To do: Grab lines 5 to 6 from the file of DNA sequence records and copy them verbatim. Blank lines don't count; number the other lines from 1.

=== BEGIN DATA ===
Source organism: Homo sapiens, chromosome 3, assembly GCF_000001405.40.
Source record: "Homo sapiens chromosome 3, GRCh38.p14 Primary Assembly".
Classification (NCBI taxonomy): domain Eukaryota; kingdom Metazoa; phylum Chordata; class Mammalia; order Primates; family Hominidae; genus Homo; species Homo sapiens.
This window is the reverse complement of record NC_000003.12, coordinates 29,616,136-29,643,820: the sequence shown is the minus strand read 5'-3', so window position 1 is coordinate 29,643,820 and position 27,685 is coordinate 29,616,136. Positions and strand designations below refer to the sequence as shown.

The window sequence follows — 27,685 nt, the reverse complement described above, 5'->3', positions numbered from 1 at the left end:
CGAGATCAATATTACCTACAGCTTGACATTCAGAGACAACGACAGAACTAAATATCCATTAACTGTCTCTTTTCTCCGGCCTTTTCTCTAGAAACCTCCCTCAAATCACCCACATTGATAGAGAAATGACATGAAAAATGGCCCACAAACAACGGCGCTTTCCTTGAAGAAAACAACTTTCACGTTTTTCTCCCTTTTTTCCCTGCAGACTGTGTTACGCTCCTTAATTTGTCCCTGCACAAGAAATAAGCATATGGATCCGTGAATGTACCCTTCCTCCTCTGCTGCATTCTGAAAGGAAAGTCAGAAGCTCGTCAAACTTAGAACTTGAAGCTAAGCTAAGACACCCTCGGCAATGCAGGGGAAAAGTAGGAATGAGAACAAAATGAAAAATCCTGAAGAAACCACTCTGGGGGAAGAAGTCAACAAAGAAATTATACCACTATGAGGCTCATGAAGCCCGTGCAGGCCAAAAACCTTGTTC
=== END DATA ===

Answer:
The window sequence follows — 27,685 nt, the reverse complement described above, 5'->3', positions numbered from 1 at the left end:
CGAGATCAATATTACCTACAGCTTGACATTCAGAGACAACGACAGAACTAAATATCCATTAACTGTCTCTTTTCTCCGGCCTTTTCTCTAGAAACCTCCCTCAAATCACCCACATTGATAGAGAAATGACATGAAAAATGGCCCACAAACAACGGCGCTTTCCTTGAAGAAAACAACTTTCACGTTTTTCTCCCTTTTTTCCCTGCAGACTGTGTTACGCTCCTTAATTTGTCCCTGCACAAGAAATAAGCATATGGATCCGTGAATGTACCCTTCCTCCTCTGCTGCATTCTGAAAGGAAAGTCAGAAGCTCGTCAAACTTAGAACTTGAAGCTAAGCTAAGACACCCTCGGCAATGCAGGGGAAAAGTAGGAATGAGAACAAAATGAAAAATCCTGAAGAAACCACTCTGGGGGAAGAAGTCAACAAAGAAATTATACCACTATGAGGCTCATGAAGCCCGTGCAGGCCAAAAACCTTGTTC